New paper live today: Precision wildlife monitoring using unmanned aerial vehicles
A project I’ve been working on has finally come to fruitition: the drone paper is now live at Scientific Reports.
In it, we show that counts of seabird colonies taken from drone imagery are dramatically more precise than counts of colonial seabirds taken by traditional methods (i.e., counting colonies using a spotting scope), across three species (Lesser Frigatebird, Crested Tern, and Royal Penguin), in environments in the tropical Indian Ocean and subantarctic Macquarie Island.
Given that drones are highly portable and their price is dropping rapidly, drones seem likely to dominate colonial-animal population-counting in the future, replacing traditional ground-based counting in many projects. For long-running colony-monitoring projects that choose to change their approach, there will be a transition to manage here: our project found that drone-counts can give a larger average colony-count than ground-based counts, and the amount of difference between drone-counts and ground-counts can be different between species.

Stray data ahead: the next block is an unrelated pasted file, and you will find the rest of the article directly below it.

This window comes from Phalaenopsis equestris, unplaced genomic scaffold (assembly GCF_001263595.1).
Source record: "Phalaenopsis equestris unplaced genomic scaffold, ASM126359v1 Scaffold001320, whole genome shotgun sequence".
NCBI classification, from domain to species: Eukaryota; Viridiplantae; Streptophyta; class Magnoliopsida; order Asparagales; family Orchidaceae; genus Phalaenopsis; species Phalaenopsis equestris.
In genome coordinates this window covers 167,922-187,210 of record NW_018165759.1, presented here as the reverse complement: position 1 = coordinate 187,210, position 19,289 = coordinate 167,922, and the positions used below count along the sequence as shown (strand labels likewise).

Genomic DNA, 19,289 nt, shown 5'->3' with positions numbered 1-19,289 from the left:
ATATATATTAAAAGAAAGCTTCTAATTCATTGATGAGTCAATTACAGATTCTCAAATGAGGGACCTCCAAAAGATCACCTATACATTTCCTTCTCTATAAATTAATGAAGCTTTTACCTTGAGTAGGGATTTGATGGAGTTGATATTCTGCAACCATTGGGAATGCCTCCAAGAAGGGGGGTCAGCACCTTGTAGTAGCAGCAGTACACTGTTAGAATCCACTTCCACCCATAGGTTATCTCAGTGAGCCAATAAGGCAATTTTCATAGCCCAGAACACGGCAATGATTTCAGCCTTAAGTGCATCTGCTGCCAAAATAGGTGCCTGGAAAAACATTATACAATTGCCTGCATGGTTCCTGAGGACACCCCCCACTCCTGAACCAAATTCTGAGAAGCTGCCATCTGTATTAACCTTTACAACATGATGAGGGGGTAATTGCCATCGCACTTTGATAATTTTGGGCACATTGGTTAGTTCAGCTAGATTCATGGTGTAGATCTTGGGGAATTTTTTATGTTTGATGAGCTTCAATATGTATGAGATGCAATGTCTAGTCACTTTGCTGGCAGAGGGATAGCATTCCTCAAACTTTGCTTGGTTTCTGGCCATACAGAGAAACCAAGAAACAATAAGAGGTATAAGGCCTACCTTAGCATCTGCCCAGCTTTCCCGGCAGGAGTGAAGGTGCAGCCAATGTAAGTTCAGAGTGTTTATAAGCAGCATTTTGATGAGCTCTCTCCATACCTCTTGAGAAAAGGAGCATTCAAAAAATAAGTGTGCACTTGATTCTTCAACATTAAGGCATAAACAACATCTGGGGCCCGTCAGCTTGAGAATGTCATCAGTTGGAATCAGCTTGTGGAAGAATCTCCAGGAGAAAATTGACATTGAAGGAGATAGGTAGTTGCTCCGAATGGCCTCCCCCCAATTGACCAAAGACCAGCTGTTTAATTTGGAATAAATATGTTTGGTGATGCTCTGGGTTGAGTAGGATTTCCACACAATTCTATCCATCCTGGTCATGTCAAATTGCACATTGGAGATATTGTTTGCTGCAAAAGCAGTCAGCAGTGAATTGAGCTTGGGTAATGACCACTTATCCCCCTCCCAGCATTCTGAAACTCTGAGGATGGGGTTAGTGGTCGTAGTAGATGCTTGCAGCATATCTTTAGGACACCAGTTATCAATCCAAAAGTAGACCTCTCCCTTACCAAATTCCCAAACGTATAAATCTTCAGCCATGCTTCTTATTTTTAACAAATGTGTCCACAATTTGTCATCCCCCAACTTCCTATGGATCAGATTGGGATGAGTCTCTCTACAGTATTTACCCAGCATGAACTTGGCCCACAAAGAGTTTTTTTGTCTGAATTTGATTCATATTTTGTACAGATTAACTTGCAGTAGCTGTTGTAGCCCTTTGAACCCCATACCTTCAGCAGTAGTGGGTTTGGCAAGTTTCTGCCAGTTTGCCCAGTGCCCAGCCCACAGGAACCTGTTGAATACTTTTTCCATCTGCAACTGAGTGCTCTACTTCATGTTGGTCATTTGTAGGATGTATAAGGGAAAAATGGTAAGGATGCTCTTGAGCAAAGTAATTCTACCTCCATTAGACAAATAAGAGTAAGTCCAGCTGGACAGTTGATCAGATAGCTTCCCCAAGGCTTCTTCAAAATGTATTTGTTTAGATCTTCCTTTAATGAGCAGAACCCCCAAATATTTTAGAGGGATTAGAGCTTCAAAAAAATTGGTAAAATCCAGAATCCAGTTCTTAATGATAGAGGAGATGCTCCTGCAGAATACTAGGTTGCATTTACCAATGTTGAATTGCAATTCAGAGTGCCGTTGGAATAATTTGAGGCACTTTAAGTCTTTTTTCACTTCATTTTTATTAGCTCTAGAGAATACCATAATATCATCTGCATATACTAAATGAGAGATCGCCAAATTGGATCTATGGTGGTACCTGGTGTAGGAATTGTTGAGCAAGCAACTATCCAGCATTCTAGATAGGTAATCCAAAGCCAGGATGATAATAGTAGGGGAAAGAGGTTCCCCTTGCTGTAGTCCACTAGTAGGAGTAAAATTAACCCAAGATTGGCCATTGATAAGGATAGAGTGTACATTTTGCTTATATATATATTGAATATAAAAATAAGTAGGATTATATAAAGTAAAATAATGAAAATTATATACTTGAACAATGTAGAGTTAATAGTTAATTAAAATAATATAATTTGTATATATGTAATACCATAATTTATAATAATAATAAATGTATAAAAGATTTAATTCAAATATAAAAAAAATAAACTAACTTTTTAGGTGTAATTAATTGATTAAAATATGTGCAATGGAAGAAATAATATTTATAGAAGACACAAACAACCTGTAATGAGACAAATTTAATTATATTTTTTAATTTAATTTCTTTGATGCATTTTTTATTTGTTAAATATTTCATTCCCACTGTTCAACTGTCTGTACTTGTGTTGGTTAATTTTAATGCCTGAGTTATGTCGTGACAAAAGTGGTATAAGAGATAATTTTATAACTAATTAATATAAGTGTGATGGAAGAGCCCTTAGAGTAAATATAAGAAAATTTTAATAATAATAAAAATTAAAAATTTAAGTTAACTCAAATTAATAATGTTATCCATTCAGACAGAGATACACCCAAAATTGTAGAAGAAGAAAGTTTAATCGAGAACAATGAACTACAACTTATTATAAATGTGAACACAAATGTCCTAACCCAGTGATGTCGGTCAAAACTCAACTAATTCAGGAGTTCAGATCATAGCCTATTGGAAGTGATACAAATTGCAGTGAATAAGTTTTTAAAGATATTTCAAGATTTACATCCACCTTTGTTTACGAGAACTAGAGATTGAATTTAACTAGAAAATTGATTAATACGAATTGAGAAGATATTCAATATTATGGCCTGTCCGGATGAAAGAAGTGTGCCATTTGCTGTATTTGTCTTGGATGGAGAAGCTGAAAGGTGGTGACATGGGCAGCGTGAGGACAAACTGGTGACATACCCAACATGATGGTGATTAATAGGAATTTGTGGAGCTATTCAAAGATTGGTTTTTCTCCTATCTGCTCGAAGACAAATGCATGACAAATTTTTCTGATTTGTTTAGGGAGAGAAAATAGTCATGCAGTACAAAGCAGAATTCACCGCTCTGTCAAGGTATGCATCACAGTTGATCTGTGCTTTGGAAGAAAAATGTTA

So, we suggest a method to determine whether drones under-count or over-count a new species relative to ground-counts, and if so, by how much. Importantly, we also show how many times a research group will have to double-count (i.e., count using both drones and traditional techniques) in order to make the two types of data comparable at a given level of precision.